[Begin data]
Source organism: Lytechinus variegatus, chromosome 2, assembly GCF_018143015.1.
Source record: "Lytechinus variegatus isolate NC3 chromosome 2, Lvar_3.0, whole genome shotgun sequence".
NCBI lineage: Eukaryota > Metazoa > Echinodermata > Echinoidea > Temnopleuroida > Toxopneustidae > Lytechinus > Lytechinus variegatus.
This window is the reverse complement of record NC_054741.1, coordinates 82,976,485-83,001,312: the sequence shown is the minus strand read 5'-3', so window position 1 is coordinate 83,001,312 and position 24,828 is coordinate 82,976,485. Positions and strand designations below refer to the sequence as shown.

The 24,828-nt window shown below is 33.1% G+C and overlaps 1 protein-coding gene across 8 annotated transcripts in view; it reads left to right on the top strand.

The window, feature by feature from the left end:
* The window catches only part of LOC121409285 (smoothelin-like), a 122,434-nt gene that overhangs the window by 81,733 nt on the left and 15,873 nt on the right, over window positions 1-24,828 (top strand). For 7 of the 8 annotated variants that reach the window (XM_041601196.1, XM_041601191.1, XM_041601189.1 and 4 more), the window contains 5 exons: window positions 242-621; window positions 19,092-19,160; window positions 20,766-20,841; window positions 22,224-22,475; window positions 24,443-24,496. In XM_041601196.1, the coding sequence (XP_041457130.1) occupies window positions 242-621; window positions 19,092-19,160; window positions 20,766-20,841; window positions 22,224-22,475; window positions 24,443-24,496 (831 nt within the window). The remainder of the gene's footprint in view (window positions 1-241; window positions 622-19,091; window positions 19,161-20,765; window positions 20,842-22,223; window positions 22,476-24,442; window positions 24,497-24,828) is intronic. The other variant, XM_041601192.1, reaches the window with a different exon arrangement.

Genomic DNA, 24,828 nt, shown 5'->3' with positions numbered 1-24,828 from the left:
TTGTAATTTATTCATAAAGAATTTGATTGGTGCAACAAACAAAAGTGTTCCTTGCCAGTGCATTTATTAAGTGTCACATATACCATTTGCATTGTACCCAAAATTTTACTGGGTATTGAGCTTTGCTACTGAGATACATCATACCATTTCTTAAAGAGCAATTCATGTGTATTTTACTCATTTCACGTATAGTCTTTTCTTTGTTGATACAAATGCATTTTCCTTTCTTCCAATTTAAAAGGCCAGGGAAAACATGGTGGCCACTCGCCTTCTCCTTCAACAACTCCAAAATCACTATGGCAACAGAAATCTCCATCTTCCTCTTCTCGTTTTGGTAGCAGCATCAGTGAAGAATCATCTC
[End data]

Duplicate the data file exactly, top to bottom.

Source organism: Lytechinus variegatus, chromosome 2, assembly GCF_018143015.1.
Source record: "Lytechinus variegatus isolate NC3 chromosome 2, Lvar_3.0, whole genome shotgun sequence".
NCBI lineage: Eukaryota > Metazoa > Echinodermata > Echinoidea > Temnopleuroida > Toxopneustidae > Lytechinus > Lytechinus variegatus.
This window is the reverse complement of record NC_054741.1, coordinates 82,976,485-83,001,312: the sequence shown is the minus strand read 5'-3', so window position 1 is coordinate 83,001,312 and position 24,828 is coordinate 82,976,485. Positions and strand designations below refer to the sequence as shown.

The 24,828-nt window shown below is 33.1% G+C and overlaps 1 protein-coding gene across 8 annotated transcripts in view; it reads left to right on the top strand.

The window, feature by feature from the left end:
* The window catches only part of LOC121409285 (smoothelin-like), a 122,434-nt gene that overhangs the window by 81,733 nt on the left and 15,873 nt on the right, over window positions 1-24,828 (top strand). For 7 of the 8 annotated variants that reach the window (XM_041601196.1, XM_041601191.1, XM_041601189.1 and 4 more), the window contains 5 exons: window positions 242-621; window positions 19,092-19,160; window positions 20,766-20,841; window positions 22,224-22,475; window positions 24,443-24,496. In XM_041601196.1, the coding sequence (XP_041457130.1) occupies window positions 242-621; window positions 19,092-19,160; window positions 20,766-20,841; window positions 22,224-22,475; window positions 24,443-24,496 (831 nt within the window). The remainder of the gene's footprint in view (window positions 1-241; window positions 622-19,091; window positions 19,161-20,765; window positions 20,842-22,223; window positions 22,476-24,442; window positions 24,497-24,828) is intronic. The other variant, XM_041601192.1, reaches the window with a different exon arrangement.

Genomic DNA, 24,828 nt, shown 5'->3' with positions numbered 1-24,828 from the left:
TTGTAATTTATTCATAAAGAATTTGATTGGTGCAACAAACAAAAGTGTTCCTTGCCAGTGCATTTATTAAGTGTCACATATACCATTTGCATTGTACCCAAAATTTTACTGGGTATTGAGCTTTGCTACTGAGATACATCATACCATTTCTTAAAGAGCAATTCATGTGTATTTTACTCATTTCACGTATAGTCTTTTCTTTGTTGATACAAATGCATTTTCCTTTCTTCCAATTTAAAAGGCCAGGGAAAACATGGTGGCCACTCGCCTTCTCCTTCAACAACTCCAAAATCACTATGGCAACAGAAATCTCCATCTTCCTCTTCTCGTTTTGGTAGCAGCATCAGTGAAGAATCATCTC